FPDC is moving forward, and the work of previous years has given us a strong foundation. In the teeth of some of the toughest market conditions our industry has seen, we must bolster our position quite dramatically.
The dynamics of the market have to change for our supply chain to survive. Our subcontracting sector is dominated by SMEs – small businesses who see an opportunity, are prepared to take a risk, work hard and earn a fair reward. Addressing the pincer movement of main contractors not paying, with material prices being pushed up annually, is the twin challenge we as a Federation face.
Last month a leading international bank (Barclays) reported that UK SMEs are owed £36bn in late payments. Minimising late payments and effectively managing cash flow is crucial for our survival. With one in five businesses that cease trading citing bad debt as the reason, it is vital that we tackle this problem and take more action before it is too late.
Not all businesses are in a position to refuse future custom from late payers. Whilst it goes against all natural business instincts to turn customers away, it is entirely understandable to make that decision when weighed up against the overall impact of late payment on the future of that business. More and more businesses will begin to avoid working with bad payers in the same way they stop using bad suppliers.
As small sub-contracting businesses we have to stop acting as bankers to main contractors and funding unsustainable product price increases. We have to be aware that we will potentially end up damaging the sector that we all depend on. There are only limited companies out there with the finances and expertise to manage the resourcing and financial risk of often highly detailed packages that can survive. Start-ups or phoenix businesses that are here today and gone tomorrow do nobody any favours.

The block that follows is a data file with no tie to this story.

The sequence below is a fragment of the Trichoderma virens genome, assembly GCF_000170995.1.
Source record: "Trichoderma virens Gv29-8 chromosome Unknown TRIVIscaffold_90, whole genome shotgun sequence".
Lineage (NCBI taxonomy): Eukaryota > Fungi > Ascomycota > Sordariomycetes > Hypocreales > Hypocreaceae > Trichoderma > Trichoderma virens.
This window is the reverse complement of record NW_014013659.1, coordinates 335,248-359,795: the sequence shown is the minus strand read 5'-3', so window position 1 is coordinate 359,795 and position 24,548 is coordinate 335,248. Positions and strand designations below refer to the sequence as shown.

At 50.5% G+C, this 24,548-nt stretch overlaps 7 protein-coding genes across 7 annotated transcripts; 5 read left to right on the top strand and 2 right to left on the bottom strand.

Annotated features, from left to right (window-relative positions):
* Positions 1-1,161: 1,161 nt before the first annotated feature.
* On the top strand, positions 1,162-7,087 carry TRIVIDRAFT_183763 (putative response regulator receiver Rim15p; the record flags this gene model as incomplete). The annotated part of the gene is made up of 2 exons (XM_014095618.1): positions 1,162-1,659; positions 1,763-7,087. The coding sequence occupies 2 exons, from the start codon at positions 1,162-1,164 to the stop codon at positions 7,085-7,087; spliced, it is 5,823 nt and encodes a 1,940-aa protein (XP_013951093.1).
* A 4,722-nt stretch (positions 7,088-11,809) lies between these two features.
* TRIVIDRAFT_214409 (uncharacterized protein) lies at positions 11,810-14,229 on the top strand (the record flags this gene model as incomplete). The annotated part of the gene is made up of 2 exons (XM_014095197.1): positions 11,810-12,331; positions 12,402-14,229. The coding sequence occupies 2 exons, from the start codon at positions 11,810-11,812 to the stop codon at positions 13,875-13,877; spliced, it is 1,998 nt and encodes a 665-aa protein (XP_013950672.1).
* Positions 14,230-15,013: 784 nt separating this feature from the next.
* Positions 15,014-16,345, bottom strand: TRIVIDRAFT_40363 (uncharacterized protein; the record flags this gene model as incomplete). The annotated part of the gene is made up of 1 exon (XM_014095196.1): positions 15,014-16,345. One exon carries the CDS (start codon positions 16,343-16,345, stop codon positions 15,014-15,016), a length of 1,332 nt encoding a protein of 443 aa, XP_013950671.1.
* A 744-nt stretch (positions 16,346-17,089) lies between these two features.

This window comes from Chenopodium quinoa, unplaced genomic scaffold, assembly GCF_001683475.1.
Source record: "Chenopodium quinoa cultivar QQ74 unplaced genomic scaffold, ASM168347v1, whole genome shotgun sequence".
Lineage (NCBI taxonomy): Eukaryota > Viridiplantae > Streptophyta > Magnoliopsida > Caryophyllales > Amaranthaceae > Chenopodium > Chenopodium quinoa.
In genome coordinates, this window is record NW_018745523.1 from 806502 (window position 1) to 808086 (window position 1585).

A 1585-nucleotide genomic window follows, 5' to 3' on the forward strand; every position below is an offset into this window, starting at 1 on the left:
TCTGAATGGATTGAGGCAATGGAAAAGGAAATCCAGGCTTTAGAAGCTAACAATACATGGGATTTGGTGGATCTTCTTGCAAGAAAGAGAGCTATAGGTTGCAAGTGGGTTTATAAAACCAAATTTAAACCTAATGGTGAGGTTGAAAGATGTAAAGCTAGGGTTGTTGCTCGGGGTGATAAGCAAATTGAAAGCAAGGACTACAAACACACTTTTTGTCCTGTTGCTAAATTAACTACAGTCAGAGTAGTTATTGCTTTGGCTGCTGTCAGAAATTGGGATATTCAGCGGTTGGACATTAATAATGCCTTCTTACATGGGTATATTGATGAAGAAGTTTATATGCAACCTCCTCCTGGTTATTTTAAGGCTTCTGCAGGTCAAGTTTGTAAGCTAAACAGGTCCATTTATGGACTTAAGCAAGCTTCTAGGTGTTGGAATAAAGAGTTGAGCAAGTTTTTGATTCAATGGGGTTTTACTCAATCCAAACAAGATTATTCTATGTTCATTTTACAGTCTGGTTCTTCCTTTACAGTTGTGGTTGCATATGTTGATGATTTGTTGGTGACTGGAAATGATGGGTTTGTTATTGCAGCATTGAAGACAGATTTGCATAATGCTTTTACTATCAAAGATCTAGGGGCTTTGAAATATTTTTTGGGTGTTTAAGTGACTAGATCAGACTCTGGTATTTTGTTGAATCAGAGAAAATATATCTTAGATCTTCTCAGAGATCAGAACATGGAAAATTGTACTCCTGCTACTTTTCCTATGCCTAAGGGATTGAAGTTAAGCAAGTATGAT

Without fair payment practices being adhered to for all the supply chain, including our members, it will be a struggle to sustain this and other specialist sectors in construction. We are not in a position to bankroll the industry and finance contracts from the bottom up. At the base of the food chain, which we very much are in construction, we are seeing all sorts of tactics being employed to prevent being paid on time – from the outright blunt route of 65 to 90 day payment terms in sub contracts, to main contractors changing a QS just as your final account is to be settled, or the accounts department taking a further 2 weeks to have a payment sanctioned and some companies simply having 10 payment runs in a year rather than the standard 12, irrespective of what your sub contract may say.
Are these practices illegal…possibly, are these practices fair – certainly not. What it does mean is that many businesses are unsustainable and jobs and skills are lost to an industry that will need them in the coming decades. Solutions proffered by government and large contractors are reverse factoring schemes that see money flow as it should, but once again, at a considerable cost to the small sub-contractor businesses. This simply eats into a margin that is not there.
If SMEs’ existence is the lifeblood of the economy, then people in high places actually need to take some time to consider the reality. Project bank accounts and fixed payment terms are one way forward, but those above us need to be aware of their responsibilities and should they fail to act responsibly and flout the law then they must be forced to change with the full force of legislation, for the good of construction and the economy as a whole.